To protect minors online, Parliament approves EU mass surveillance on chat and mails
Few publications have talked about it so far. Therefore, away from the media spotlight, the European Parliament last July 6th, with the motivation to combat abuses against minors online, approved an exemption for three years from the privacy rules allowing total control of the videos or images exchanged, messages, or e-mail services.Artificial intelligence will be delegated the task of acting as a massive spy and reporting suspected cases. While waiting for him to pass the test of judicial appeals that will surely fail, Big Brother becomes a reality.
The regulation formally referred to as “Use of technologies for data processing to fight online sexual abuse of minors (temporary derogation from Directive 2002/58 / EC)” received 537 votes in favor; instead, 133 votes against, 24 the abstentions. The left, the Greens, and the Greek Communists of the KKE voted among the others against the resolution; very few votes against among the Social Democrats.
Some MEPs and industry experts have harshly criticized the provision and various digital rights associations, starting with European Digital Rights, as they fear that it could imply a dangerous vulnerability to the rights of European citizens under the “Control” of confidential and private communications. According to the European Parliament, Directive 2002/58/EC lays down rules ensuring the right to privacy and confidentiality with respect to the processing of personal data in exchanges of data in the electronic communication sector.
Protecting children online is one of the EU’s priorities, reads the text of the resolution. On 24 July 2020, the Commission adopted an EU strategy for a more effective fight against child sexual abuse which aims to provide an effective response, at Union level, to the crime of child sexual abuse. It announced that it shall propose the necessary legislation to tackle child sexual abuse online effectively by the second quarter of 2021. Certain providers of number-independent interpersonal communications services are already using specific technologies to detect child sexual abuse on their services and report it to law enforcement authorities and to organisations acting in the public interest against child sexual abuse, and/or to remove child sexual abuse material.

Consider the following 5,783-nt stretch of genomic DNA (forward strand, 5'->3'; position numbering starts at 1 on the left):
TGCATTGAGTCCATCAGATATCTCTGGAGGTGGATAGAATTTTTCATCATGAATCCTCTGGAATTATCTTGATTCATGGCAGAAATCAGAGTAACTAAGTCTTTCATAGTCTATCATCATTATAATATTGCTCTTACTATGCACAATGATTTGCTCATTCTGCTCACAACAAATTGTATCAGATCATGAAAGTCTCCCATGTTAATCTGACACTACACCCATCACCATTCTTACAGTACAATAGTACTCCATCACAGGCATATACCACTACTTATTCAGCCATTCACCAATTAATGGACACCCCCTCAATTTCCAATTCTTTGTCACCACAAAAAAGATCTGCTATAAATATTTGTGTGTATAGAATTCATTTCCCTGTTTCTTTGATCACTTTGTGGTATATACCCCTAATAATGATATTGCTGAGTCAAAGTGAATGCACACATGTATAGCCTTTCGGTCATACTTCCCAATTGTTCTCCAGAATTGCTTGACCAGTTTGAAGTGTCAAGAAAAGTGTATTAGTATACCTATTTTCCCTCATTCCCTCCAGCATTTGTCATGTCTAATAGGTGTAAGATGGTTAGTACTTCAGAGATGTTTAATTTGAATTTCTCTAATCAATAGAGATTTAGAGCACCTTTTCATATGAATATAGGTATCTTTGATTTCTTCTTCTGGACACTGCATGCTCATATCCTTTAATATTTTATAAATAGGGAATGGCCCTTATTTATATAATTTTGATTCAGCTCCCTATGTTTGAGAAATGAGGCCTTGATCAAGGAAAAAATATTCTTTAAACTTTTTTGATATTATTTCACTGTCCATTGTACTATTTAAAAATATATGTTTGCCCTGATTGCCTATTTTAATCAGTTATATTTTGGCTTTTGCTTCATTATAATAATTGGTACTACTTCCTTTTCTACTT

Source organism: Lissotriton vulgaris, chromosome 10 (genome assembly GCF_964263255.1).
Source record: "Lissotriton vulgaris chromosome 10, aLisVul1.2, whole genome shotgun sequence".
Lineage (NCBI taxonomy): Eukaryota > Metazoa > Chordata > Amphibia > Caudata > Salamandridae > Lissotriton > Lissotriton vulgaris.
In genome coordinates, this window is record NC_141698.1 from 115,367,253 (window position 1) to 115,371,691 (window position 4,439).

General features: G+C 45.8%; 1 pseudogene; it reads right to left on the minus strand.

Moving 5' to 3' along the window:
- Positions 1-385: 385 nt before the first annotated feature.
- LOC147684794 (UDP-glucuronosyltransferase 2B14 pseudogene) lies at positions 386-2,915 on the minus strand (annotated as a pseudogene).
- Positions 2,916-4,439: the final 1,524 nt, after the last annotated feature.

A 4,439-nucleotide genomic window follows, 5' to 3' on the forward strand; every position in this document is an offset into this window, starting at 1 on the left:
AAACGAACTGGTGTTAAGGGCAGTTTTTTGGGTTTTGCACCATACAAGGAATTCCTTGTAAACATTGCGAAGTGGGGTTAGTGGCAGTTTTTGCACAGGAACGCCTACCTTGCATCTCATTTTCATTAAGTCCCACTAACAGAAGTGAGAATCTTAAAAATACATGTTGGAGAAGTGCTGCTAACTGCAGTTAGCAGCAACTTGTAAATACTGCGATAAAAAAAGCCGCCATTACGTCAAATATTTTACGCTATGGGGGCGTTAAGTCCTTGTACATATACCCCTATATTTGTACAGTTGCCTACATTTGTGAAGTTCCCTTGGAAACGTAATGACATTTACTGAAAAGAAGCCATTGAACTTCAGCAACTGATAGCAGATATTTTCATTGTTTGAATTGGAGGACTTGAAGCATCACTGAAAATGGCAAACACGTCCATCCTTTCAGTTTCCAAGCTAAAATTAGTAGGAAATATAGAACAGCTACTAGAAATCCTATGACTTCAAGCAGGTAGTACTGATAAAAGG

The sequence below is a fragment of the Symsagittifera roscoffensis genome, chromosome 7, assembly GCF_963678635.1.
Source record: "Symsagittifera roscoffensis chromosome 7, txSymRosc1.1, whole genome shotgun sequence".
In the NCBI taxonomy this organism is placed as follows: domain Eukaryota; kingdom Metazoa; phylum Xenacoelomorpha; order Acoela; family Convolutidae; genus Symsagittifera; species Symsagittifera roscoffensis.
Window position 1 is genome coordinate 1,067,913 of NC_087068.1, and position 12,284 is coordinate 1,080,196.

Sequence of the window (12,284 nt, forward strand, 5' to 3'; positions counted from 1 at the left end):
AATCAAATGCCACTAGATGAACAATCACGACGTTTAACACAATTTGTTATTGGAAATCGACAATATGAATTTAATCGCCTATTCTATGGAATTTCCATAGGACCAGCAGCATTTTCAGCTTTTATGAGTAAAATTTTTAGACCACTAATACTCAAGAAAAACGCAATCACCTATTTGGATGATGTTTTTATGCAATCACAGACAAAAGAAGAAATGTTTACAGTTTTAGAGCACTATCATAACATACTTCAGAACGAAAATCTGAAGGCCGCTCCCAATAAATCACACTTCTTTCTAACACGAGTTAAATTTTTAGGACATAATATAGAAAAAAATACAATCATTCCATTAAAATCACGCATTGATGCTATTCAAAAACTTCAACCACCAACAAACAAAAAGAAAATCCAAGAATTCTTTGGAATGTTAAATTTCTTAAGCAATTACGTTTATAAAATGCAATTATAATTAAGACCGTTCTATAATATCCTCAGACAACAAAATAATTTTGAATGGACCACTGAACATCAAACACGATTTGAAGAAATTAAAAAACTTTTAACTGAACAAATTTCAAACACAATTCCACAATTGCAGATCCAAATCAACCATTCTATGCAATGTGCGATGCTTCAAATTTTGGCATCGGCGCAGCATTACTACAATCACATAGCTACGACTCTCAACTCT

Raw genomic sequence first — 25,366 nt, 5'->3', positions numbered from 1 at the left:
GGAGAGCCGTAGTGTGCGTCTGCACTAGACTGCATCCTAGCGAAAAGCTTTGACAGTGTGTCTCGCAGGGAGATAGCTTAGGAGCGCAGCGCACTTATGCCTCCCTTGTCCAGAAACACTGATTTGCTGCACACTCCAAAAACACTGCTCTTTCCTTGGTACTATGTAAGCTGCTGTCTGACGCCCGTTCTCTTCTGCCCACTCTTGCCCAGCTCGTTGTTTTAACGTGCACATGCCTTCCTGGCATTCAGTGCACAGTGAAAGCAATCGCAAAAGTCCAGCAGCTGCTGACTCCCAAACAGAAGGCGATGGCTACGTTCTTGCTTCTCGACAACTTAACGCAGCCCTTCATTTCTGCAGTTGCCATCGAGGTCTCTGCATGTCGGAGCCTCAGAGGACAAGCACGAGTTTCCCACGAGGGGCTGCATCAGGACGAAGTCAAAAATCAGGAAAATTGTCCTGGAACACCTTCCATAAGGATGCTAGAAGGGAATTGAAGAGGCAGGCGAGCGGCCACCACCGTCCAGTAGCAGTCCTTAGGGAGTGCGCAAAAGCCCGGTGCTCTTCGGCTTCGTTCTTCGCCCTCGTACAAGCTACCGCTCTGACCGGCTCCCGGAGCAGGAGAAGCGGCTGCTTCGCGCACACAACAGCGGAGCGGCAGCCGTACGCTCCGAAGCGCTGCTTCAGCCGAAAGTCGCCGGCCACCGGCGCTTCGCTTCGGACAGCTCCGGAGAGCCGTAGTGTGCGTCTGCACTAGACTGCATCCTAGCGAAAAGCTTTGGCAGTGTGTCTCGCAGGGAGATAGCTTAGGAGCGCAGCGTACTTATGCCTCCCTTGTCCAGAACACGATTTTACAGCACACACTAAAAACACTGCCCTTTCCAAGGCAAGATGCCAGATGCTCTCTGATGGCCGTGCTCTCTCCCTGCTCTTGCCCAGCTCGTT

These organisations refer to national hotlines for reporting child sexual abuse material, as well as organisations whose purpose is to reduce child sexual exploitation. The E-privacy Directive does not contain an explicit legal basis for voluntary processing of content or traffic data for the purpose of detecting sexual abuse of children online. However, it does provide that Member States may adopt legislative measures to limit the scope of the rights and obligations provided for in this Directive, which concern the confidentiality of communications and traffic data, for the purpose of the prevention and detection of offences related to sexual abuse of children.